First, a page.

Because women of distinct ages participated in the first screening round (range 50–63 years) when the programme started, we were interested in determining the cumulative false-positive recall risk for each age group. Figure 2 shows the cumulative risk until the age of 68–69 years in women who entered the cohort at ages 52–53, 54–55, 56–57, 58–59, 60–61, and 62–63 years.
Further assessments were conducted using invasive procedures in 349 of 681 women with a positive result (51%) in the first screening round. This figure decreased to 101 of 261 women (39%) in the second screening round, 89 of 270 women (33%) in the third screening round, and 95 of 245 women (39%) in the fourth screening round. Overall, 54 women had more than one additional invasive test. Estimates of 10 rounds for the percentage of invasive procedures in women aged 50–51 years in the first screening round showed that 11.7% of women would undergo at least one FNAC, 4.5% at least one CNB, and 0.9% at least one OB (data not shown).
To analyse the association between women’s characteristics and the cumulative risk of false positive recall, a logistic regression model was used, based on data from the first four rounds (table 2). Women with previous benign breast disease (OR = 8.48; CI 7.39, 9.73), perimenopausal status (OR = 1.62; CI 1.12, 2.34), BMI over 27.3 (OR = 1.17; CI 1.02, 1.34), and age 50–54 years old (OR = 1.15 CI 1.00–1.31) had a higher risk of false positive recall. The remaining variables were not statistically significant. Based on these results, the cumulative risk of false positive recall was projected to 10 rounds bearing in mind the highest risk profiles. In the group of women aged 50–51 years at the first screening round, the cumulative risk after 10 rounds in women with both previous benign breast disease and a BMI higher than 27.3 was estimated at 85.0% while women with opposite categories in those variables had an estimated risk of 28.7% (fig 3).
Of the women participating in the population based breast cancer screening programme, 15.4% had at least one false positive recall in the four rounds analysed. Using these data, we estimated that roughly one of every three women (32.4%) who started the screening programme at the age of 50 years and who participated in 10 consecutive screening rounds (until the age of 69 years) would have at least one false positive recall. Otherwise, in the cohort analysed, women aged 50–51 years had the highest rate of false positive recalls in the first screening. This rate substantially decreased between the first and second rounds and subsequently continued to decrease slightly with age. Factors that may increase the risk of false positive recall are overweight, perimenopause, and especially previous benign breast disease. However, HRT and a familial history of breast cancer did not modify the risk of false positive recall.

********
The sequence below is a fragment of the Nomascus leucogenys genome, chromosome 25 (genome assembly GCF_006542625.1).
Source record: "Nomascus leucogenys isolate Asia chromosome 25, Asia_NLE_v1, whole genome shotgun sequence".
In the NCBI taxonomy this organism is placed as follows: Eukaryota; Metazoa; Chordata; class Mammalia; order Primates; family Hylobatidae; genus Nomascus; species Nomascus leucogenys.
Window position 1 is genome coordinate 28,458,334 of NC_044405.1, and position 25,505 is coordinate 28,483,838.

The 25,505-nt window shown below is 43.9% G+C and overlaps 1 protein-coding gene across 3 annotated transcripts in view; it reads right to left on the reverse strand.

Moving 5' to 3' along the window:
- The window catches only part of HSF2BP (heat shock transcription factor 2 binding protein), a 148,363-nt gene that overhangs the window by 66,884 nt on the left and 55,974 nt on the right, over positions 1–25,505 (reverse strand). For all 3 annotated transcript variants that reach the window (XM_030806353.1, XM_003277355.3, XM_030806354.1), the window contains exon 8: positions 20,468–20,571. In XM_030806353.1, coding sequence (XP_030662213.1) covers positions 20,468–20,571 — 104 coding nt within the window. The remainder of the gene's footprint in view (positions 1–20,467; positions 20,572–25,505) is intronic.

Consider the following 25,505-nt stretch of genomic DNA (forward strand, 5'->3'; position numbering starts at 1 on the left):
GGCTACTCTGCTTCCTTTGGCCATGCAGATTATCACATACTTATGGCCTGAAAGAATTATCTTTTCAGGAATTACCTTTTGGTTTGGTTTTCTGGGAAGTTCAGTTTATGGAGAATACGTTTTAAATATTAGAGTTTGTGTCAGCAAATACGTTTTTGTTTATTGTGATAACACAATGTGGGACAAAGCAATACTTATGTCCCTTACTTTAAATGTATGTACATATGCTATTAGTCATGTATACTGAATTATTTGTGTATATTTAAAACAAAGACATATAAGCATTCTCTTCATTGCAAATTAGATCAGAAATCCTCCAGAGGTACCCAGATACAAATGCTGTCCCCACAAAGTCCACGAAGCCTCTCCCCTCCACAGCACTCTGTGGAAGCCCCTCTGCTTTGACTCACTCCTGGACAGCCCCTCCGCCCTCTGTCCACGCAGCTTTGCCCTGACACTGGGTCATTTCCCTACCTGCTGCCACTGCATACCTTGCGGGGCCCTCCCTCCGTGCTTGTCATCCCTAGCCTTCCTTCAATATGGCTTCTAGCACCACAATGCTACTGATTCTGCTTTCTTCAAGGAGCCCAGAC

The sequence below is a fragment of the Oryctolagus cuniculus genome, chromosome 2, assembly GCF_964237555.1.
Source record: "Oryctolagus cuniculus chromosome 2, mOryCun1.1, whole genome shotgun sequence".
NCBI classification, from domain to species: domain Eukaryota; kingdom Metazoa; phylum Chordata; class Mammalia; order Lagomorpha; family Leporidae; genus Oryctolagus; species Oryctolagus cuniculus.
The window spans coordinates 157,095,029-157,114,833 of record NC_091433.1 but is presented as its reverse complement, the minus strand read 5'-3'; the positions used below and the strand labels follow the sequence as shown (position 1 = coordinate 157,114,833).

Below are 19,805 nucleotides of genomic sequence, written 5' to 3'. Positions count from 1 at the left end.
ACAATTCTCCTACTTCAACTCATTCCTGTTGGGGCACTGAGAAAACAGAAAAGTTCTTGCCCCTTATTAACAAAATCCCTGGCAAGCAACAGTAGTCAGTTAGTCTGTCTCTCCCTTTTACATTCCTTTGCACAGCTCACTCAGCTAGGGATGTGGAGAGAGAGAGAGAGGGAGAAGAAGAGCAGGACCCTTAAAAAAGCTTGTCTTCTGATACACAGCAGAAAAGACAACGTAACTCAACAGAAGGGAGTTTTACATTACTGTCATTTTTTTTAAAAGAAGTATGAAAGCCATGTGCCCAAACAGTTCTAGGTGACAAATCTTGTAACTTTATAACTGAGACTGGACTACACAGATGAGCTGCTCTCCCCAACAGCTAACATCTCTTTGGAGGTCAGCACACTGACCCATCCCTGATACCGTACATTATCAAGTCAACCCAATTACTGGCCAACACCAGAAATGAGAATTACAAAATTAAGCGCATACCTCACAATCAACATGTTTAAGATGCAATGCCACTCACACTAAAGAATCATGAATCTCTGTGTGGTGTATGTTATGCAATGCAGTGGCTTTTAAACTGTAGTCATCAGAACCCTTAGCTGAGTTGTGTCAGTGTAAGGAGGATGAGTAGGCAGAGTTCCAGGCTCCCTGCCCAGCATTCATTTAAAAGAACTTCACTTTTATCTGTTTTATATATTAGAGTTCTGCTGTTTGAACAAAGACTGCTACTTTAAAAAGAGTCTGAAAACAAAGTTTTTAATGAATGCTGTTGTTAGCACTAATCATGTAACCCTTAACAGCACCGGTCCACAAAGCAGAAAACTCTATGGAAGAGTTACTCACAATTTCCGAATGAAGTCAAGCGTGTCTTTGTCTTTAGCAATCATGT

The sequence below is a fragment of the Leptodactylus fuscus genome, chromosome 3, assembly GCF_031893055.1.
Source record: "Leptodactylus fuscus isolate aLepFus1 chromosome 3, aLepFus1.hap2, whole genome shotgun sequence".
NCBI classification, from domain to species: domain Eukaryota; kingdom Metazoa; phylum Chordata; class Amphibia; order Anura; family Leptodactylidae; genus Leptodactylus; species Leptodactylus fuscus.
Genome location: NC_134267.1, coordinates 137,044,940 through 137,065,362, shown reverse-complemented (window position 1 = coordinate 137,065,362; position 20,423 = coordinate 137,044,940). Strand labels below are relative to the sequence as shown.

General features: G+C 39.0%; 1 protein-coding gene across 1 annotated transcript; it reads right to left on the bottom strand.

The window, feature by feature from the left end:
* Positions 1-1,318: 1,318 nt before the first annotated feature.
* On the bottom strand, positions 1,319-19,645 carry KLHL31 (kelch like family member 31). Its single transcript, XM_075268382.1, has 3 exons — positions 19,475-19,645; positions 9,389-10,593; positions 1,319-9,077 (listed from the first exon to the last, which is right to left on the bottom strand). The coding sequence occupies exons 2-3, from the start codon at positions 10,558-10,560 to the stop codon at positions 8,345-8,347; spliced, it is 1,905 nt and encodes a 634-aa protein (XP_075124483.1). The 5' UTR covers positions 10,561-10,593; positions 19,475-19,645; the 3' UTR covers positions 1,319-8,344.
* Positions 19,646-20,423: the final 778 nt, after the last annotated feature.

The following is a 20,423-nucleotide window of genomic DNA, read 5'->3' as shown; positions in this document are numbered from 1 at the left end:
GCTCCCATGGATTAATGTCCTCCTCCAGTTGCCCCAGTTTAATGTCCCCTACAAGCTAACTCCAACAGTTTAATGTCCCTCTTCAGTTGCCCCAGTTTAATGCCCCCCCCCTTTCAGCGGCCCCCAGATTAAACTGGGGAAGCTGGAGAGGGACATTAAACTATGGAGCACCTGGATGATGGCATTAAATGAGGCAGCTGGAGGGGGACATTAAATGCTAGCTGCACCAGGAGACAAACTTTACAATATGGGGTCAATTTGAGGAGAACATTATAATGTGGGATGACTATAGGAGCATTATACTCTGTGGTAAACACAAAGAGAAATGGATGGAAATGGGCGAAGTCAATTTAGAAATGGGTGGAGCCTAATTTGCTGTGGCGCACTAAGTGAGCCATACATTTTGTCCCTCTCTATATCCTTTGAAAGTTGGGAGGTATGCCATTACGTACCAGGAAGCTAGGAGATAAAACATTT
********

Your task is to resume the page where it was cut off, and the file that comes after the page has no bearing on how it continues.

What this paper adds
There is wide variability in the results of the few studies that have been published on the cumulative risk of false positive recall throughout the entire period of participation in a breast cancer screening programme.
Like other authors, we found a high cumulative false positive recall rate. The results of this study suggest that because of their organisational characteristics, programmes carried out within national health systems have a lower false positive recall rate.
Because one of the most important harms related to false positive results is the anxiety provoked in women before malignancy is ruled out, women participating in a breast cancer screening programme should be informed of this risk, especially those presenting related factors.
Inevitably, screening programmes will differ in their organisational models and protocol characteristics. However, it would be advisable to promote those that guarantee the best results.
Cumulative risk of false positive recall
In a study published by Elmore et al,5 based on a health maintenance organisation in the USA, the cumulative risk of a false positive recall over 10 mammograms was estimated at 47.3% in women aged 50–79 years. Another study of a Norwegian programme by Hofvind et al6 estimated a risk of 20.8% in women aged 50–69 years. The differences seen can generally be attributed both to the organisational models of the screening programmes and to the characteristics of the protocols.12 In Europe, screening programmes are populational, publicly funded, and adhere to guidelines guaranteeing quality (European guidelines,9 International Agency for Research on Cancer10), while in the USA the organisational models are decentralised, funded by private companies, and lack the coordination that would evaluate the process and its results. Concerning the characteristics of the protocol, in addition to mammogram quality, the experience of the radiologists as a factor in ensuring an appropriate level of accuracy,13–15 and the adaptation of the BI-RADs scale by each programme, other radiological criteria also influence the recall rate and consequently the risk of false positives. Thus, for example, if the mammogram is considered to be positive when the size of a nodule is greater than 1 cm instead of 0.8 cm, the differences in the recall rate can vary substantially. Protocols can also differ in the system of double reading and the tie breaker method, in the number of mammographic views, and in the percentage of screening clinical breast examinations.
Another protocol related feature that can substantially affect estimation of the false positive rate concerns the distinct ways of managing early recall mammograms or intermediate mammograms. Although the European guidelines recommend a value of the maximum standard for early recalls of less than 1% (desirable 0%), some programmes include this possibility, even as a direct result of mammography. In this case, they are not usually counted as a positive result and probably underestimate false positive recalls. Because this percentage is sometimes substantial, the false positive rates can show wide variability among programmes, greatly hampering comparisons among them. Therefore, in any study, the specifications of the protocol concerning early recalls and their role in the definition of a false positive result should be made clear, which is not always the case.